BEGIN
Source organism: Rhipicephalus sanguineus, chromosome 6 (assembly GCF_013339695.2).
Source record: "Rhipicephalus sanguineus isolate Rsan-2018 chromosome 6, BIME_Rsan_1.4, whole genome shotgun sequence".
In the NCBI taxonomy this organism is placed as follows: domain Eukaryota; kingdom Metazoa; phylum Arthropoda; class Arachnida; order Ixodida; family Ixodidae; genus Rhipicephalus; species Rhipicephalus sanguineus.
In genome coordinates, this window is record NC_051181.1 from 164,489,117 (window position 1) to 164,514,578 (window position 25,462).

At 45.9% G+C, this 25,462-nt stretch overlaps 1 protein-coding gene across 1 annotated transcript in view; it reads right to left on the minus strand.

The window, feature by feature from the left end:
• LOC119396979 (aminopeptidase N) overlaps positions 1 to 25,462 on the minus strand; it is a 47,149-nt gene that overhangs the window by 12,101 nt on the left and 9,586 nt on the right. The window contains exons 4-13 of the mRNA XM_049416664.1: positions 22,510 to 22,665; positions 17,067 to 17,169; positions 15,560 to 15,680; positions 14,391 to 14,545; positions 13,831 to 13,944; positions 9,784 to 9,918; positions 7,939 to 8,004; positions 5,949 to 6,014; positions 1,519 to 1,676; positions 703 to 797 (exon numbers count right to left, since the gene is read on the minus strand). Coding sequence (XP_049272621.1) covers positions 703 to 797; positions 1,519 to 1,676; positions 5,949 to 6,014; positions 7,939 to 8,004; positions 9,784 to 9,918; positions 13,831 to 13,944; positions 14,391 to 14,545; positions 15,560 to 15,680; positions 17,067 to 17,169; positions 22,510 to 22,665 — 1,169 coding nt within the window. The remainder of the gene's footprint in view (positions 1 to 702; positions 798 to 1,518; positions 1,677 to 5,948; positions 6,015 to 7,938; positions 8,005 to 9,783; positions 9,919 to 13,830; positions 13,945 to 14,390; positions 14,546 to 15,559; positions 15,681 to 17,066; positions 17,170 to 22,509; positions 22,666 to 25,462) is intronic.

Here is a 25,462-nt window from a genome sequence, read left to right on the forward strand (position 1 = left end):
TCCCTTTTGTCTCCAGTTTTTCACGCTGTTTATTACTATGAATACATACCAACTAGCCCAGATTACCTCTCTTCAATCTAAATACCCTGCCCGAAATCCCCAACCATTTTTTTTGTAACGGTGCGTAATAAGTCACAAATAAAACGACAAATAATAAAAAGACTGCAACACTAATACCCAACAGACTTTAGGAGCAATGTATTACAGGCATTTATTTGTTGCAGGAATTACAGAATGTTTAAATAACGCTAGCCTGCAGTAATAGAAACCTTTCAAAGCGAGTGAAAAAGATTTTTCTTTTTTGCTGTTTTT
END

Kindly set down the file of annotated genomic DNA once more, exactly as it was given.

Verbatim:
Source organism: Rhipicephalus sanguineus, chromosome 6 (assembly GCF_013339695.2).
Source record: "Rhipicephalus sanguineus isolate Rsan-2018 chromosome 6, BIME_Rsan_1.4, whole genome shotgun sequence".
In the NCBI taxonomy this organism is placed as follows: domain Eukaryota; kingdom Metazoa; phylum Arthropoda; class Arachnida; order Ixodida; family Ixodidae; genus Rhipicephalus; species Rhipicephalus sanguineus.
In genome coordinates, this window is record NC_051181.1 from 164,489,117 (window position 1) to 164,514,578 (window position 25,462).

At 45.9% G+C, this 25,462-nt stretch overlaps 1 protein-coding gene across 1 annotated transcript in view; it reads right to left on the minus strand.

The window, feature by feature from the left end:
• LOC119396979 (aminopeptidase N) overlaps positions 1 to 25,462 on the minus strand; it is a 47,149-nt gene that overhangs the window by 12,101 nt on the left and 9,586 nt on the right. The window contains exons 4-13 of the mRNA XM_049416664.1: positions 22,510 to 22,665; positions 17,067 to 17,169; positions 15,560 to 15,680; positions 14,391 to 14,545; positions 13,831 to 13,944; positions 9,784 to 9,918; positions 7,939 to 8,004; positions 5,949 to 6,014; positions 1,519 to 1,676; positions 703 to 797 (exon numbers count right to left, since the gene is read on the minus strand). Coding sequence (XP_049272621.1) covers positions 703 to 797; positions 1,519 to 1,676; positions 5,949 to 6,014; positions 7,939 to 8,004; positions 9,784 to 9,918; positions 13,831 to 13,944; positions 14,391 to 14,545; positions 15,560 to 15,680; positions 17,067 to 17,169; positions 22,510 to 22,665 — 1,169 coding nt within the window. The remainder of the gene's footprint in view (positions 1 to 702; positions 798 to 1,518; positions 1,677 to 5,948; positions 6,015 to 7,938; positions 8,005 to 9,783; positions 9,919 to 13,830; positions 13,945 to 14,390; positions 14,546 to 15,559; positions 15,681 to 17,066; positions 17,170 to 22,509; positions 22,666 to 25,462) is intronic.

Here is a 25,462-nt window from a genome sequence, read left to right on the forward strand (position 1 = left end):
TCCCTTTTGTCTCCAGTTTTTCACGCTGTTTATTACTATGAATACATACCAACTAGCCCAGATTACCTCTCTTCAATCTAAATACCCTGCCCGAAATCCCCAACCATTTTTTTTGTAACGGTGCGTAATAAGTCACAAATAAAACGACAAATAATAAAAAGACTGCAACACTAATACCCAACAGACTTTAGGAGCAATGTATTACAGGCATTTATTTGTTGCAGGAATTACAGAATGTTTAAATAACGCTAGCCTGCAGTAATAGAAACCTTTCAAAGCGAGTGAAAAAGATTTTTCTTTTTTGCTGTTTTT